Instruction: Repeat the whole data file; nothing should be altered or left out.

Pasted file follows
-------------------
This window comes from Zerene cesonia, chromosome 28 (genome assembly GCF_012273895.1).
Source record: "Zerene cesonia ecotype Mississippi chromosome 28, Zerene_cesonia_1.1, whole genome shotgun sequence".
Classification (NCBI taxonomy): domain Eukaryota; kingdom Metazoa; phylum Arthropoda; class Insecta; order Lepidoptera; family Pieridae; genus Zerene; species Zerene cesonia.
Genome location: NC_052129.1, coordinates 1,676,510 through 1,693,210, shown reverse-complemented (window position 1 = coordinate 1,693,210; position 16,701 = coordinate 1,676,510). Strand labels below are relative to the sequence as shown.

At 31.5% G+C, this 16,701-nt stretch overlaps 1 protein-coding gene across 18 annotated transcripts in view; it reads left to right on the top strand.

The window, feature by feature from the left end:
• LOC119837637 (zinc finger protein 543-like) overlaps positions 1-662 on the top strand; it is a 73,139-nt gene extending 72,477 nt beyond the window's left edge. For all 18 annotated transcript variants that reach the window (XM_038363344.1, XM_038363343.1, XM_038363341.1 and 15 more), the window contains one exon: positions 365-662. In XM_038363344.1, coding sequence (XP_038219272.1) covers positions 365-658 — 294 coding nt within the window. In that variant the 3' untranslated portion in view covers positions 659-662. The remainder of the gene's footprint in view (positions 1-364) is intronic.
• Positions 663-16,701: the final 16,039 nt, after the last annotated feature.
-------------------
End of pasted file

This window comes from Zerene cesonia, chromosome 28 (genome assembly GCF_012273895.1).
Source record: "Zerene cesonia ecotype Mississippi chromosome 28, Zerene_cesonia_1.1, whole genome shotgun sequence".
Classification (NCBI taxonomy): domain Eukaryota; kingdom Metazoa; phylum Arthropoda; class Insecta; order Lepidoptera; family Pieridae; genus Zerene; species Zerene cesonia.
Genome location: NC_052129.1, coordinates 1,676,510 through 1,693,210, shown reverse-complemented (window position 1 = coordinate 1,693,210; position 16,701 = coordinate 1,676,510). Strand labels below are relative to the sequence as shown.

At 31.5% G+C, this 16,701-nt stretch overlaps 1 protein-coding gene across 18 annotated transcripts in view; it reads left to right on the top strand.

The window, feature by feature from the left end:
• LOC119837637 (zinc finger protein 543-like) overlaps positions 1-662 on the top strand; it is a 73,139-nt gene extending 72,477 nt beyond the window's left edge. For all 18 annotated transcript variants that reach the window (XM_038363344.1, XM_038363343.1, XM_038363341.1 and 15 more), the window contains one exon: positions 365-662. In XM_038363344.1, coding sequence (XP_038219272.1) covers positions 365-658 — 294 coding nt within the window. In that variant the 3' untranslated portion in view covers positions 659-662. The remainder of the gene's footprint in view (positions 1-364) is intronic.
• Positions 663-16,701: the final 16,039 nt, after the last annotated feature.